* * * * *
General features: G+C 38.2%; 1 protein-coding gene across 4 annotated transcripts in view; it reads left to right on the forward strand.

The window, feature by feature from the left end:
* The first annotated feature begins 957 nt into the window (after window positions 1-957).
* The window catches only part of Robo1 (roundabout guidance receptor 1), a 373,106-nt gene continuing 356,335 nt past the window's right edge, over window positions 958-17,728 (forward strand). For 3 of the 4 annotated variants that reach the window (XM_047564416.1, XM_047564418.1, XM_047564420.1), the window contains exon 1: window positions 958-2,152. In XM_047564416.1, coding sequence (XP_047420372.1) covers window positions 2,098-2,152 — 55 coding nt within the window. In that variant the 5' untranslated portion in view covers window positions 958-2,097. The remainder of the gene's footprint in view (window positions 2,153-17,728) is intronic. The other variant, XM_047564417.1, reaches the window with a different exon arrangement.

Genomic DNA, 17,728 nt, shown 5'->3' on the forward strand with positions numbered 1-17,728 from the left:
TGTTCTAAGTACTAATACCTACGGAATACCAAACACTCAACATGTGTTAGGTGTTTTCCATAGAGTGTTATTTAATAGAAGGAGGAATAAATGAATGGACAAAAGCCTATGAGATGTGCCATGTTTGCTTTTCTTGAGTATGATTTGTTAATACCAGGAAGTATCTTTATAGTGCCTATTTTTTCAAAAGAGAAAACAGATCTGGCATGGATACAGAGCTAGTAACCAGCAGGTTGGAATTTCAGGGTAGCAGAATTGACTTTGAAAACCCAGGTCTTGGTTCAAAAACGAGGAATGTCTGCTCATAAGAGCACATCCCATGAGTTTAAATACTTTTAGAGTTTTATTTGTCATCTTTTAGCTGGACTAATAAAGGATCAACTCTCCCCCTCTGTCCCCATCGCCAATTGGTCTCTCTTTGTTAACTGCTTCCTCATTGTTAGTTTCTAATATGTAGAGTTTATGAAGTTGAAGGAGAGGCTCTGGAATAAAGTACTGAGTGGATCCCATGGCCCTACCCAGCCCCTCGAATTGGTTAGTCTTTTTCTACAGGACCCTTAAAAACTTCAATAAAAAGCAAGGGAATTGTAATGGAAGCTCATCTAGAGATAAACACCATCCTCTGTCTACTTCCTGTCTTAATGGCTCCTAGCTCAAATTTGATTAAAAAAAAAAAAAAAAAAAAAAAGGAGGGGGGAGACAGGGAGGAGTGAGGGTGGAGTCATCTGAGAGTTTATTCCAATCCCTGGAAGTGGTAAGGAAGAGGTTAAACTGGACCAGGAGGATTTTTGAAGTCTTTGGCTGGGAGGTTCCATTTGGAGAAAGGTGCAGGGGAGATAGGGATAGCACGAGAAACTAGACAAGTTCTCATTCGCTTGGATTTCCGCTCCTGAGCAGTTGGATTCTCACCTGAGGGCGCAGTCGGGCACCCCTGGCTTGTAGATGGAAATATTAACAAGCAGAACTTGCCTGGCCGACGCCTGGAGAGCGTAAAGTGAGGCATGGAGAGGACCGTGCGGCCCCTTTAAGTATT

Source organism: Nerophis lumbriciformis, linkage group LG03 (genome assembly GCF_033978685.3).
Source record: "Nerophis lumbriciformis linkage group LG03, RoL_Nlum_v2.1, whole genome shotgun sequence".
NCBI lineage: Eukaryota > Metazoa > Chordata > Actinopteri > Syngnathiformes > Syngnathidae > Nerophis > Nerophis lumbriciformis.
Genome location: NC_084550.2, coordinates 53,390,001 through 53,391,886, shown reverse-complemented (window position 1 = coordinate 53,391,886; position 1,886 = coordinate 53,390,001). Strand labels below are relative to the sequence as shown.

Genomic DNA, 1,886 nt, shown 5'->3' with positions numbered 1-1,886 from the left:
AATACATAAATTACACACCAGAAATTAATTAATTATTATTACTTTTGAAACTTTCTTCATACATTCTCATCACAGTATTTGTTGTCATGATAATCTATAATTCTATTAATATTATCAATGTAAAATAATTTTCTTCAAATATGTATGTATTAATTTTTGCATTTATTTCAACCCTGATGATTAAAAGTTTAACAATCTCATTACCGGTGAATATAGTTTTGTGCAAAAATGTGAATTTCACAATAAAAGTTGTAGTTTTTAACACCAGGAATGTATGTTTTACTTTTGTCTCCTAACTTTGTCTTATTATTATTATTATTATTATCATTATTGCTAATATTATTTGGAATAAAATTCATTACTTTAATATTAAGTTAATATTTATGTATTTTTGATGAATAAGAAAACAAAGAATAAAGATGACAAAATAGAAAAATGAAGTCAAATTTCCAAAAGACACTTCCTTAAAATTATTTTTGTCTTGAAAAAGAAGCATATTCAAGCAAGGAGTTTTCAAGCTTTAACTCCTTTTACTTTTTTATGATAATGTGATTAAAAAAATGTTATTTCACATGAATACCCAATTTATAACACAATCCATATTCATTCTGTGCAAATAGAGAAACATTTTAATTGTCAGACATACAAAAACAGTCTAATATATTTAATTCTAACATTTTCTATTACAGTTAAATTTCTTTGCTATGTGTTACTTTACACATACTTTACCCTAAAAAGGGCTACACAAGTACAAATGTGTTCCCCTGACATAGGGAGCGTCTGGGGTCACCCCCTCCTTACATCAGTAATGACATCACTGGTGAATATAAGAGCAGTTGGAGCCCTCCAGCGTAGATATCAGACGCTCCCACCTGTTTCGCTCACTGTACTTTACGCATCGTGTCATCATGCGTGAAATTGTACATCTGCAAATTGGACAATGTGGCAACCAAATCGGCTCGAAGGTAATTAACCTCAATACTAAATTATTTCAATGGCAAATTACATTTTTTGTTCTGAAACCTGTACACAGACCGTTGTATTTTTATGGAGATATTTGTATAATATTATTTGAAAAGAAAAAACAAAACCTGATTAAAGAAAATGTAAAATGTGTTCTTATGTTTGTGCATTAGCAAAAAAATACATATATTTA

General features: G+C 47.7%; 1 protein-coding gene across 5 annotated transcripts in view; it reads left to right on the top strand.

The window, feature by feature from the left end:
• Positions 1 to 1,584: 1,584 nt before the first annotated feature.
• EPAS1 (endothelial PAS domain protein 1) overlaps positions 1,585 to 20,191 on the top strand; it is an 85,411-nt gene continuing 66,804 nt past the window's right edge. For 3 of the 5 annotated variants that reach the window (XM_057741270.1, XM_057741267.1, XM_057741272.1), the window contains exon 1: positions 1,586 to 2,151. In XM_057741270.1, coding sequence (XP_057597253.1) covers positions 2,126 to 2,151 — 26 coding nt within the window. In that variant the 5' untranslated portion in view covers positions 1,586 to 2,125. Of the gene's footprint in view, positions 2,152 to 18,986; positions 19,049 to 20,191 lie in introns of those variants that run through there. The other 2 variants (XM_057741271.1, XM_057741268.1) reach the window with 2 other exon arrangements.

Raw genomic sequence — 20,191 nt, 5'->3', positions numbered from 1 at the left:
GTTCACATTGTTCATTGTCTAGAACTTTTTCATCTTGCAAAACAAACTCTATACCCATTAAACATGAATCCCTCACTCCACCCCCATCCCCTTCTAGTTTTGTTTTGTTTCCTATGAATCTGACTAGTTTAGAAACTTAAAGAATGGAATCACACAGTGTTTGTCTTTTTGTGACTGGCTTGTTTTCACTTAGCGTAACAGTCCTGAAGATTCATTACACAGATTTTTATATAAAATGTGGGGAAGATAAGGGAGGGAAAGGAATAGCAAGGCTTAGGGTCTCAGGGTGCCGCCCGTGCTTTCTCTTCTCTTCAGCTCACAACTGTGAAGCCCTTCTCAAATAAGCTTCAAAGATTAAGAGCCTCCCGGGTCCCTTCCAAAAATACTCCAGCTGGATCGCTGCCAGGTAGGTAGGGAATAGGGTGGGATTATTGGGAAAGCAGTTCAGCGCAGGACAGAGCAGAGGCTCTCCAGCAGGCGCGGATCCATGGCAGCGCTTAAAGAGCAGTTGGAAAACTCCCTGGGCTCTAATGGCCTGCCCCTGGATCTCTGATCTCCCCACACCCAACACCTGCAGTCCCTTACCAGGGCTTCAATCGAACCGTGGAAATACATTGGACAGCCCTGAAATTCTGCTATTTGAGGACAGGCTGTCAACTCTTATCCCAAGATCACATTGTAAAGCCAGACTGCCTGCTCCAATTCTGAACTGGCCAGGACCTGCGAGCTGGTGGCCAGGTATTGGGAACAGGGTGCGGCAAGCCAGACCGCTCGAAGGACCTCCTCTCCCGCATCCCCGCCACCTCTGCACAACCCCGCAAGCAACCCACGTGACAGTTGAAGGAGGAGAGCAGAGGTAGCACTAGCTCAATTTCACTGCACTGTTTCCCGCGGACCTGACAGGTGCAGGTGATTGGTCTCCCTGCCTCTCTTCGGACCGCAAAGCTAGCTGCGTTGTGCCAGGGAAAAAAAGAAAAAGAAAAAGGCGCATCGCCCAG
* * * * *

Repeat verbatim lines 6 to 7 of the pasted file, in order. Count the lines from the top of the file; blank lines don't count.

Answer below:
TGTTCTAAGTACTAATACCTACGGAATACCAAACACTCAACATGTGTTAGGTGTTTTCCATAGAGTGTTATTTAATAGAAGGAGGAATAAATGAATGGACAAAAGCCTATGAGATGTGCCATGTTTGCTTTTCTTGAGTATGATTTGTTAATACCAGGAAGTATCTTTATAGTGCCTATTTTTTCAAAAGAGAAAACAGATCTGGCATGGATACAGAGCTAGTAACCAGCAGGTTGGAATTTCAGGGTAGCAGAATTGACTTTGAAAACCCAGGTCTTGGTTCAAAAACGAGGAATGTCTGCTCATAAGAGCACATCCCATGAGTTTAAATACTTTTAGAGTTTTATTTGTCATCTTTTAGCTGGACTAATAAAGGATCAACTCTCCCCCTCTGTCCCCATCGCCAATTGGTCTCTCTTTGTTAACTGCTTCCTCATTGTTAGTTTCTAATATGTAGAGTTTATGAAGTTGAAGGAGAGGCTCTGGAATAAAGTACTGAGTGGATCCCATGGCCCTACCCAGCCCCTCGAATTGGTTAGTCTTTTTCTACAGGACCCTTAAAAACTTCAATAAAAAGCAAGGGAATTGTAATGGAAGCTCATCTAGAGATAAACACCATCCTCTGTCTACTTCCTGTCTTAATGGCTCCTAGCTCAAATTTGATTAAAAAAAAAAAAAAAAAAAAAAAGGAGGGGGGAGACAGGGAGGAGTGAGGGTGGAGTCATCTGAGAGTTTATTCCAATCCCTGGAAGTGGTAAGGAAGAGGTTAAACTGGACCAGGAGGATTTTTGAAGTCTTTGGCTGGGAGGTTCCATTTGGAGAAAGGTGCAGGGGAGATAGGGATAGCACGAGAAACTAGACAAGTTCTCATTCGCTTGGATTTCCGCTCCTGAGCAGTTGGATTCTCACCTGAGGGCGCAGTCGGGCACCCCTGGCTTGTAGATGGAAATATTAACAAGCAGAACTTGCCTGGCCGACGCCTGGAGAGCGTAAAGTGAGGCATGGAGAGGACCGTGCGGCCCCTTTAAGTATT

Source organism: Nerophis lumbriciformis, linkage group LG03 (genome assembly GCF_033978685.3).